Where in the previous game you had to traverse the entire city yourself, in Arkham Origins, there is a fast travel system. Employing a method like that seen in Far Cry 3, for example, you have to take out radio towers around the city to gain access with the Batwing. It is possible to complete the game without actually taking these down in general, but it does mean a lot more combat and time between missions. It generally is worth taking the towers down. Using fast travel can see you miss one of the other additions to the game, the side missions on offer which are known as crime in progress and basically are like random events scattered throughout the city.
One of the key tasks that you will take on during the game is detective sequences. Throughout the game, there are crime scenes littered where you need to figure out what happened. This is actually thoroughly enjoyable and generally not too difficult to solve. Batman can recreate the crime scene by rewinding time digitally, finding new evidence and interrogating criminals. This fits into the Batman ethos well and we'd be happy to see this retained for future games. Batman also has the ability to use detective mode to find breakable walls and other environmental puzzles as well.
Aside from this though, we often wondered why we were actually performing the tasks we were. The game is narratively sound, but it just at times wasn't enjoyable to perform the tasks which are on offer in the game. It's entirely possible that this is franchise fatigue to an extent, but there are a few areas where the game feels a little phoned in.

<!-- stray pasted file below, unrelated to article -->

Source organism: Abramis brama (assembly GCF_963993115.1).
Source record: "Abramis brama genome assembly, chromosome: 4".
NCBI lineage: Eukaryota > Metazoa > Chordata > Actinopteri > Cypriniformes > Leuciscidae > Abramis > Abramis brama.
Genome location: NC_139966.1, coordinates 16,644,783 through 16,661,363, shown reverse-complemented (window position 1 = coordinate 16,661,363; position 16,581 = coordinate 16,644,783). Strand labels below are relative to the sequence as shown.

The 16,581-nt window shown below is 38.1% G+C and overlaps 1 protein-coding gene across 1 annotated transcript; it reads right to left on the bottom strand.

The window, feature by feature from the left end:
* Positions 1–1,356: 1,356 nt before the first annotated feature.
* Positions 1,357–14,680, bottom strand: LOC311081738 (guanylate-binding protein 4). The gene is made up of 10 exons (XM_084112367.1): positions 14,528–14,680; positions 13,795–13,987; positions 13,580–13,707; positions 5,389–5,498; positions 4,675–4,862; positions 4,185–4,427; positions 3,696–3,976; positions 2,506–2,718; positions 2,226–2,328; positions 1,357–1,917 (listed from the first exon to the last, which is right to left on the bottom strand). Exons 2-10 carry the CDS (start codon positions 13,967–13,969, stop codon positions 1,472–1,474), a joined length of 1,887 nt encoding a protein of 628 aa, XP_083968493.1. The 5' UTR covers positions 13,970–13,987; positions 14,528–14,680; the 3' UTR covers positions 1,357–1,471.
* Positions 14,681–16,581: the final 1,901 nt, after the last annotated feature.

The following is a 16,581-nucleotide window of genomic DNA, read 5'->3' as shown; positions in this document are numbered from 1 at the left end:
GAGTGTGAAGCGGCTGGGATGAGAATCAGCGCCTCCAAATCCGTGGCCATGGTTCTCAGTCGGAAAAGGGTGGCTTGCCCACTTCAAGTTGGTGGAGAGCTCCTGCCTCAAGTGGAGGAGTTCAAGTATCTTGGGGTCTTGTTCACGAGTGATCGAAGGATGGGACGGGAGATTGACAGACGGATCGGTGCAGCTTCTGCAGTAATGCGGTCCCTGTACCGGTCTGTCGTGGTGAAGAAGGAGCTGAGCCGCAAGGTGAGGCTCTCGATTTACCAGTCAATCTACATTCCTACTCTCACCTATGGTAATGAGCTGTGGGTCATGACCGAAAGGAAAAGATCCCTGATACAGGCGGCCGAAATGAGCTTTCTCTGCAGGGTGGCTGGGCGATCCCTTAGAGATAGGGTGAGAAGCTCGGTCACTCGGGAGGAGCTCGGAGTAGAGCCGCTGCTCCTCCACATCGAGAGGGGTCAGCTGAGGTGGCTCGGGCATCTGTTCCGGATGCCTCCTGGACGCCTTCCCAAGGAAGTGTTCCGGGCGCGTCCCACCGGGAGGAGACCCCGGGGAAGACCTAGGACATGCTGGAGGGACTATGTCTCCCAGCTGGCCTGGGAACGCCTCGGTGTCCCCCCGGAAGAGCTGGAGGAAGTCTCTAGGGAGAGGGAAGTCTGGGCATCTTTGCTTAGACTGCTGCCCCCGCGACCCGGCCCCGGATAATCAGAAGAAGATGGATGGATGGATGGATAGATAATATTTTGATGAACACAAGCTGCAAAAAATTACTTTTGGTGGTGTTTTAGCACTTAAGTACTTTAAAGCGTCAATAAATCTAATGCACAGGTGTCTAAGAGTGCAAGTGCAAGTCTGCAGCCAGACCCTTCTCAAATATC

There are also some technical issues with the game we encountered. There was a sequence after which the game got stuck on a loading screen forcing us to restart and from what we have seen, the technical problems were not unique to our play through.
Multiplayer also makes its debut in this title and again the fear is that this has been forced in to boost the sales of the product, rather than add to the series. The single player campaign is actually fairly short this time around, clocking in at about seven to eight hours. The multiplayer itself is quite interesting with three teams in play; two gangs and Batman and Robin. The hero gameplay is quite a bit different to the other two, with those teams basically playing a team based first person shooter, whilst Batman and Robin have to play in a stealth manner - caught unawares and they fall easily. It's an interesting twist and reminds us of the mercenary's mode from Splinter Cell.